The more I look at fixed protection, the more I see the words “disaster waiting to happen” written all over it.
Pension reform is doing its part. The potential for employees to lose £300,000 worth of tax-advantaged pension saving through being automatically enrolled into their company scheme and then failing to opt out in time is just one factor. So draconian is the penalty for those who get it wrong that some are expecting HR directors to take the opt-out form into their chief exec’s office and refuse to leave until he or she has signed it. I have even heard one adviser recommending that HR directors break the law and not enrol their senior executives at all, on the basis the penalty for doing so is nothing when compared with the six-figure loss that could be incurred by someone losing fixed protection. When auto-enrolment comes in pension professionals will be walking on eggshells and some will crack.
For other high-earners in final-salary schemes, including senior civil servants, doctors and dentists who have historically felt they can proceed through life without the benefits of financial advice, matters are considerably more complicated.
The criteria for losing fixed protection for defined-contribution savers are clear – pay a penny in after claiming it and you lose it – the defined-benefit arena offers a more nebulous environment, which arguably makes it easier to get it wrong.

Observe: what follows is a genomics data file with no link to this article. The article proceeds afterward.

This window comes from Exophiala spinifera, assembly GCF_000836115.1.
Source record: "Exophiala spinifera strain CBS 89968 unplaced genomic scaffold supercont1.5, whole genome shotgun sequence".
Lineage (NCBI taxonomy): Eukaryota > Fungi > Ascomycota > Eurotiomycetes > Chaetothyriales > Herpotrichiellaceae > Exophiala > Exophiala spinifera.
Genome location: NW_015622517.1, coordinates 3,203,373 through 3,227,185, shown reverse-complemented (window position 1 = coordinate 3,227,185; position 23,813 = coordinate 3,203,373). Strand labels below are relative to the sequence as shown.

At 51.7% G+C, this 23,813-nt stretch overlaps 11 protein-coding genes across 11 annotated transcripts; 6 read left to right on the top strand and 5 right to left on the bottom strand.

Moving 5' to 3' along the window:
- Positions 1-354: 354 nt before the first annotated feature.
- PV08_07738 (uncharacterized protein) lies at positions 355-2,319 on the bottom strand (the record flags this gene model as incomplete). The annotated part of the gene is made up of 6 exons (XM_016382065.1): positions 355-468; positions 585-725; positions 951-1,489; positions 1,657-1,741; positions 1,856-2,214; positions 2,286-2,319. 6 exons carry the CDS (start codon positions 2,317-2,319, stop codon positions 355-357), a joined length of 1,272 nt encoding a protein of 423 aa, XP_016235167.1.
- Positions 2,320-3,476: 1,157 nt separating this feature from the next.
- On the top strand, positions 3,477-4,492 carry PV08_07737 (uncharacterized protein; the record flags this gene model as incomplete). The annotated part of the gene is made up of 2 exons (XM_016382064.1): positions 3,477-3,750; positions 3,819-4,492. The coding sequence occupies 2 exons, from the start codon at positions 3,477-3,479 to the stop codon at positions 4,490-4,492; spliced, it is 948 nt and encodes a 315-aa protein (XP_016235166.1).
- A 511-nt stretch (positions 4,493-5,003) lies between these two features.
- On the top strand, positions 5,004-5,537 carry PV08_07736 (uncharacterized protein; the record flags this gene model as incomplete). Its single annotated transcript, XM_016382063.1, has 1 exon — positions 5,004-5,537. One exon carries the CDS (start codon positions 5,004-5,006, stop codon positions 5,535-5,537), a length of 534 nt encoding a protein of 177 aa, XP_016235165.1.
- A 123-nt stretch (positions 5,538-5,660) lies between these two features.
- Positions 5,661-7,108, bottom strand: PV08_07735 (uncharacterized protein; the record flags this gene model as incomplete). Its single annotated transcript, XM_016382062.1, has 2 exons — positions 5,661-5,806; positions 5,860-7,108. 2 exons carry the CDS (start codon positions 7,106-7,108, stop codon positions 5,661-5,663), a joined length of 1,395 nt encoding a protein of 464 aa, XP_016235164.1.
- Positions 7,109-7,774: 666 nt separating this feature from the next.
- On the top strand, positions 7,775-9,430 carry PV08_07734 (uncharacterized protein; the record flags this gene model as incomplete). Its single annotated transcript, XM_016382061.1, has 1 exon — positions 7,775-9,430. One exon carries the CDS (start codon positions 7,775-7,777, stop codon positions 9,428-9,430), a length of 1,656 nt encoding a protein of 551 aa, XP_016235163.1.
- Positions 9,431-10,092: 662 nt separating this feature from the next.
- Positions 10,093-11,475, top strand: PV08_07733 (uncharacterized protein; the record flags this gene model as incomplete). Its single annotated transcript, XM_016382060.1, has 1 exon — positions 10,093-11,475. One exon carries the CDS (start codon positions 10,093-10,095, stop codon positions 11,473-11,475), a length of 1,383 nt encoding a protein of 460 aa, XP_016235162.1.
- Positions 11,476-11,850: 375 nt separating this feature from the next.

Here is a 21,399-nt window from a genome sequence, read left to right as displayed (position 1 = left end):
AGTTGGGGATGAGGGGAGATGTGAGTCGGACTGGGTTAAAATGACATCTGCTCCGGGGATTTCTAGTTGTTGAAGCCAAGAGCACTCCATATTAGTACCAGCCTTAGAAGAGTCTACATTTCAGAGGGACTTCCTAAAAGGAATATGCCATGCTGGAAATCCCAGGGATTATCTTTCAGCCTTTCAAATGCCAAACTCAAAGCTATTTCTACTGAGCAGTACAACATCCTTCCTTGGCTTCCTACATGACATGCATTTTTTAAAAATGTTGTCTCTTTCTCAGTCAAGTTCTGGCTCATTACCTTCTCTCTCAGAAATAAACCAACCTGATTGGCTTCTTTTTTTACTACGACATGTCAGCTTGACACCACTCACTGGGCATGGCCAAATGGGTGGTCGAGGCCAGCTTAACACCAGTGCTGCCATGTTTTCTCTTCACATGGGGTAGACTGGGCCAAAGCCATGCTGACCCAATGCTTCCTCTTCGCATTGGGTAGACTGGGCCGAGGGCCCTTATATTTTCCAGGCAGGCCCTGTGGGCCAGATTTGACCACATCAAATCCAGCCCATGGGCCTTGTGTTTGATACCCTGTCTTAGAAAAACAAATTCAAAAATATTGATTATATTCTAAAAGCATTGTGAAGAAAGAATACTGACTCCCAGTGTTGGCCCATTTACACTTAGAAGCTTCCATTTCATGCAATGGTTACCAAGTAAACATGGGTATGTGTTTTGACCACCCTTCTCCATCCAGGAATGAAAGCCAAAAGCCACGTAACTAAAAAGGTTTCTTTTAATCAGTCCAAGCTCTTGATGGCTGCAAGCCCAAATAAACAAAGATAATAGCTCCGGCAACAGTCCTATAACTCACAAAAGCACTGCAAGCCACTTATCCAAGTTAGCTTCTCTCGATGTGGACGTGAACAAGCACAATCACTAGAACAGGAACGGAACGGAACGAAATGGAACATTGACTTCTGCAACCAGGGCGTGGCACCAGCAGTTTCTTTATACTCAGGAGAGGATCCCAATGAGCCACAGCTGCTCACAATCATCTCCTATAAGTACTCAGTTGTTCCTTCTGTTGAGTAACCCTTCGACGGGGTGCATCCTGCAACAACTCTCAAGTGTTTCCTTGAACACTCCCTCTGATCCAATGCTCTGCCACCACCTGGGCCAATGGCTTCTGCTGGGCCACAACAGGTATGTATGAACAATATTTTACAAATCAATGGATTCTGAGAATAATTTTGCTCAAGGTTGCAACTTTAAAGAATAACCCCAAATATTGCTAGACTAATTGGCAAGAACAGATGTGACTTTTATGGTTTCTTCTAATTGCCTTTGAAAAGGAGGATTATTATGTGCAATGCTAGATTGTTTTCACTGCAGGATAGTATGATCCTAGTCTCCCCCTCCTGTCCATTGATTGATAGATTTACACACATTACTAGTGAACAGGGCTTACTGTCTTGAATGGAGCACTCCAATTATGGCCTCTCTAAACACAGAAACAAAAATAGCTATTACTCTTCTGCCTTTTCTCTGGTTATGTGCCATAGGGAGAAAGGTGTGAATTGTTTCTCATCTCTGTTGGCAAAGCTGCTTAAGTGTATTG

The rules provide that increases in DB plans will not breach the fixed protection if they fall within the “relevant percentage”, which is either what was in the scheme rules or CPI for the previous year to September. That means next year’s relevant percentage, the amount by which DB plans can increase, will be capped at this September’s annual CPI.
For senior employees in the happy position of needing to claim fixed protection as a matter of urgency, this offers a crumb of hope they could live to regret eating. Given the pay freeze in many organisations and presuming August’s 4.5 per cent CPI figure is replicated, an extra year’s accrual will not be enough to breach the lifetime allowance, so leaving the scheme to preserve fixed protection will not be necessary.
But how many people who follow such a strategy will get it right year after year, through pay rises and incremental promotions?
Fixed protection is also raising questions at the other end of the scale. Consider a 40-year-old with a pension of £750,000 today. In 20 years time, assuming net returns of 5 per cent a year, that fund will grow to more than £2m, breaching the lifetime allowance by £200,000 if the investor goes for fixed protection, and by £500,000 if not, with 55 per cent tax payable on the excess.
Claiming fixed protection is a no brainer, as you lose nothing by doing so. But the act of having to decide whether to or not before next April will make even investors in their 40s who have less than half the current lifetime allowance face up to the question of whether they should still be putting more money in their pension.
Given opposition to fatcat pensions, and the support of thinkers such as Michael Johnson of the Centre for Policy Studies for a redistribution of higher-rate tax relief, it is in no way certain the lifetime allowance is going to be increased any time soon.
For advisers, crystal-ball gazing is a nightmare. But for some clients, opting for fixed protection makes it a necessity.
John Greenwood is editor of Corporate Adviser